ColumbiaMagazine.com
Printed from:

Welcome to Columbia Magazine  
 
























 
Mike Watson: Of old buildings, eye-sores, and history...

We are drawn to our past, let us live alongside it, in peace with it. - Mike Watson
"We shape our buildings; thereafter, they shape us." - Winston Churchill

By Mike Watson, Adair County Historian
Commentary with a CM heartfelt 'Amen and Amen'

Progress is important for a community and a people to grow and evolve into a bigger and better civil entity.

Let me be first, or second, in line to advocate a beautiful Columbia and Adair County. An eye-sore to one is not necessarily one to another. A dangerous structure is just that, dangerous. However, in some cases, run-down is not dangerous; nor, for that matter, is new and improved necessarily safe. Renovation, beautification and, thus, resurrection, is more often the remedy, though it may not be done as inexpensively as bulldozing and dynamiting.


New is not always better and altered or defaced is not generally prudent. In Adair County there were once many, many beautiful homes and businesses that were removed only to be replaced by new, modern, often inferior structures. This was and is a wave that spreads across America from time to time. After the Civil War, there was a movement to replace smaller, sometimes log, buildings with more substantial, roomy dwellings. A few were merely built around, but most were torn down and new homes took their place. The Victorian style homes of the post-Civil War era were usually stately and well built. Some still exist in Adair County, but many were abandoned and fell into ruin. Some of these can still be seen today on a tour of the county. In the post-World War II era new brick, ranch-style homes were the craze and often were built in front of, or near, old two-story homes which were often in good physical shape, but considered out-of-style. Today we can see the drab "new" house and the old wreck nearby, and wonder why anyone would leave the old one for the other.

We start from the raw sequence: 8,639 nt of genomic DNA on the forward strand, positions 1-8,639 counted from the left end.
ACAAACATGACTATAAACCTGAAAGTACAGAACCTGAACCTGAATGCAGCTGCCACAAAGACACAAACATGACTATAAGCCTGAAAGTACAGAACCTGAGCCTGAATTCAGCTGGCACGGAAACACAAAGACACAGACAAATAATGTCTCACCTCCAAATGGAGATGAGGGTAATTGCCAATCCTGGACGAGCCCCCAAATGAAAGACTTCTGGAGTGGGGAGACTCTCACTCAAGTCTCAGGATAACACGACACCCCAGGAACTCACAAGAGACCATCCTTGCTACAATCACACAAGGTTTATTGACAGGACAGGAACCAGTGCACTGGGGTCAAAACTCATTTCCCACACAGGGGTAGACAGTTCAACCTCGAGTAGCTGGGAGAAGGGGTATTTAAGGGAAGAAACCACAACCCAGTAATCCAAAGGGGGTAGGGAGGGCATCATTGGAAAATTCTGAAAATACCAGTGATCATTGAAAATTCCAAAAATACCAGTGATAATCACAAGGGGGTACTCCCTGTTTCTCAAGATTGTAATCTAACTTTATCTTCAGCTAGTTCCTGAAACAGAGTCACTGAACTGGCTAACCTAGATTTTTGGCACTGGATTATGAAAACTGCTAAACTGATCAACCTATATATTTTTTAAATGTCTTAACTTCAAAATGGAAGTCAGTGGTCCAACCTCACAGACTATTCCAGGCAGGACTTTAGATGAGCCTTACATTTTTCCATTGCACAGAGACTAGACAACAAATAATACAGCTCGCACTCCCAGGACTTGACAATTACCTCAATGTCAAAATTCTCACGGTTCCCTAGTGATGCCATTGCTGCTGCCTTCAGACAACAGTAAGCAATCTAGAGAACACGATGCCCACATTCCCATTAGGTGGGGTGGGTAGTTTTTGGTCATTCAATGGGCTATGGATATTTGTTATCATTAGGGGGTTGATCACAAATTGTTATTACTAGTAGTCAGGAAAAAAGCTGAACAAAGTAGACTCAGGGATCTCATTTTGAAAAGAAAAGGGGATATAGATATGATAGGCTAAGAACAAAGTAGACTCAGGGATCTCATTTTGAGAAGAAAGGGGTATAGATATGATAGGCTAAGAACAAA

Our town could use some sprucing up, there is no doubt. However, it is underway. Some months ago, I had the opportunity to have a guided tour of the new work then being carried out on the Public Square in Columbia. Mike Harris showed me through much of the "Firestone" building, on the Burkesville Street corner, that he and his lovely wife, Laura, are having renovated to accommodate a state-of-the-art recording studio. An enterprise that will certainly bring much business and recognition to Columbia and Adair County. Mike and Laura are enthusiastic about this work as should we all. Not just because of the new life that will be infused onto the Square, but also because the building, constructed in the early 1900s, will come to life once more. The design has maintained historic features that make Columbia what it is and should be.